By the pricking of our thumbs, something wicked this way comes at the Chicago Review of Books. We’ve been brewing up this list of our favorite recent horror books to fill your Halloween with frights of all kinds. A dash of monsters, a pinch of vampires, a draught of ghosts: these are the ingredients for a most powerful horror potion. But beware, readers! You may find yourself transformed by these books and wondering why you can’t read horror all year round.
Out There Screaming: An Anthology of New Black Horror
Edited by Jordan Peele and John Joseph Adams
Published October 3, 2023
Thanks to films like Get Out, Us, and Nope, Jordan Peele’s name quickly became synonymous with socially critical Black horror. You bet we’ve been eager to read his and John Joseph Adams’s anthology featuring an all-star cast of 19 Black writers, including N.K. Jemisin, Rebecca Roanhorse, and Cadwell Turnbull. Each of the powerful stories in Out There Screaming: An Anthology of New Black Horror explores the real-world horrors of anti-Black racism and violence, whether through historical or supernatural worldbuilding. As Peele said in a recent interview with NPR: “when you apply horror to the Black experience, you come up with a lot of nightmarish realit[ies].”
Our Share of Night
By Mariana Enriquez
Translated from Spanish by Megan McDowell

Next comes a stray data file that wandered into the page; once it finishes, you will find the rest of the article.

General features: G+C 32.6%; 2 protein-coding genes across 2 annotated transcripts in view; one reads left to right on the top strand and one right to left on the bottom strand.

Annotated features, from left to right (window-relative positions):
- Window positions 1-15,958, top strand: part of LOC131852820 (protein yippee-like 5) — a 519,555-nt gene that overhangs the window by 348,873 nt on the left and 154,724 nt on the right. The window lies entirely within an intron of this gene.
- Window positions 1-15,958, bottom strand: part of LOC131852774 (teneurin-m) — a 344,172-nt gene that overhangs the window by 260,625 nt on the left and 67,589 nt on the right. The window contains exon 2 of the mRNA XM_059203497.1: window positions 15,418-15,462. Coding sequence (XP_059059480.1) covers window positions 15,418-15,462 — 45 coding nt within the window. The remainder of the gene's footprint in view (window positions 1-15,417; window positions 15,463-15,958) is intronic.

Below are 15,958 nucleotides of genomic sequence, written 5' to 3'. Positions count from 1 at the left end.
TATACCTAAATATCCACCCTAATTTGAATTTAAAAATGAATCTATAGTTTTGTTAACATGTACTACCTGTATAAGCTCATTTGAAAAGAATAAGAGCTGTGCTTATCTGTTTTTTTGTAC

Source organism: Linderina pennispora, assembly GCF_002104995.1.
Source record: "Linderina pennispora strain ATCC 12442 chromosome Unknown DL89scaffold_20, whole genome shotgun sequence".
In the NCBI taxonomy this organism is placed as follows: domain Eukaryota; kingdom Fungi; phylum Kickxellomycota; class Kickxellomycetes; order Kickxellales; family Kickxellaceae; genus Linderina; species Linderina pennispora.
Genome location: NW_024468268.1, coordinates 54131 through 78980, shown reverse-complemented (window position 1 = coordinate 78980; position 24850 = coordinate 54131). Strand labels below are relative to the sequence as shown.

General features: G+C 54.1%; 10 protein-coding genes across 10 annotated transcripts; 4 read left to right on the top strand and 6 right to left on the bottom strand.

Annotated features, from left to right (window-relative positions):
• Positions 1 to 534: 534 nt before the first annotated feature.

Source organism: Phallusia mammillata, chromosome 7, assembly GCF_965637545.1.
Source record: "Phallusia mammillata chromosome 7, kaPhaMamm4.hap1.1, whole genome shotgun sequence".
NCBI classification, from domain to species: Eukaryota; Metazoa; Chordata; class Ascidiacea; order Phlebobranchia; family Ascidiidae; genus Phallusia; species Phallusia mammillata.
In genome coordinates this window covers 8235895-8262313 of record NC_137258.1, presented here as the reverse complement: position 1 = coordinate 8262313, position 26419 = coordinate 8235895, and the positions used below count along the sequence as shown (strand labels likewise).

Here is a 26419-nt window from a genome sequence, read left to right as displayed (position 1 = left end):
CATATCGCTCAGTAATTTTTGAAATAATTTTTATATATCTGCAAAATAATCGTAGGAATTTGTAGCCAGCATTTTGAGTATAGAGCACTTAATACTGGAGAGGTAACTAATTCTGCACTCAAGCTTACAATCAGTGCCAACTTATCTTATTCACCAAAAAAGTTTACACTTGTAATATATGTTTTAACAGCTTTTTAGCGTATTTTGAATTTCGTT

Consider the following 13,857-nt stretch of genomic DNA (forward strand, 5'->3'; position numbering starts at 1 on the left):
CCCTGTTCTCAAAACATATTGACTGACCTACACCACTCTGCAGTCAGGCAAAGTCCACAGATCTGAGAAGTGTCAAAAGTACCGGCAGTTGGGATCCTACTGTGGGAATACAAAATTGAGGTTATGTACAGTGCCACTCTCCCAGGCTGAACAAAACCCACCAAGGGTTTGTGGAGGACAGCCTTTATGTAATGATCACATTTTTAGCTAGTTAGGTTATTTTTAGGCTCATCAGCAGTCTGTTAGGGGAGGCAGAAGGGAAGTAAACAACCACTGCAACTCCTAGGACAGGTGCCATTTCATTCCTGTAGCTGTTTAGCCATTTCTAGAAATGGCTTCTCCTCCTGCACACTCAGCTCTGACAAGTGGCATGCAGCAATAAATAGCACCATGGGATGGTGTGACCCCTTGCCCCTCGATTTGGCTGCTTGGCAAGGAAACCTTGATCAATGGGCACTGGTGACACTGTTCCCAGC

Published February 7, 2023
There’s a long tradition of great vampire books, from Joseph Sheridan Le Fanu’s Carmilla (recently re-released with an introduction and notes by Carmen Maria Machado), to Bram Stoker’s Dracula, to Anne Rice’s Interview with the Vampire. International Booker Prize-shortlisted Mariana Enriquez has quickly become known as one of Latin America’s most original novelists, and her vampire book belongs among the very best. Expertly translated by Megan McDowell, Our Share of Night is an epic with everything you’d want from vampiric horror: family legacies, religious angst, bloody violence, demons, desire, queerness. As soon as you sink your teeth into this one, you won’t let go.
The Salt Grows Heavy
By Cassandra Khaw
Published May 2, 2023
If you’ve been looking for a beautifully gory book you can read in a sitting or two, Cassandra Khaw’s The Salt Grows Heavy will delight and horrify you. This novella pushes the darkness of Hans Christian Anderson’s original “The Little Mermaid” to its most grotesque conclusion. After marrying the prince, the mermaid—not at all little, and with pin-sharp teeth—births his children, who then devour him and his entire kingdom. What happens next in this tale of survival could only be conjured up by Khaw.
Maddalena and the Dark
By Julia Fine
Published June 13, 2023
“The Little Mermaid” has had a productive year so far. As Julia Fine explained in our recent interview, this fairy tale about a female giving up her music and her voice influenced her latest novel about two girls studying music in 17th-century Venice. While sumptuously rendering the eerie canals, dark masks, and mysterious gondoliers of the Venice Carnival, this gothic coming-of-age story feels like Olivia Rodrigo meets The Phantom of the Opera. Add in a Faustian bargain with magical lagoon waters and the plot accelerates, terrifyingly.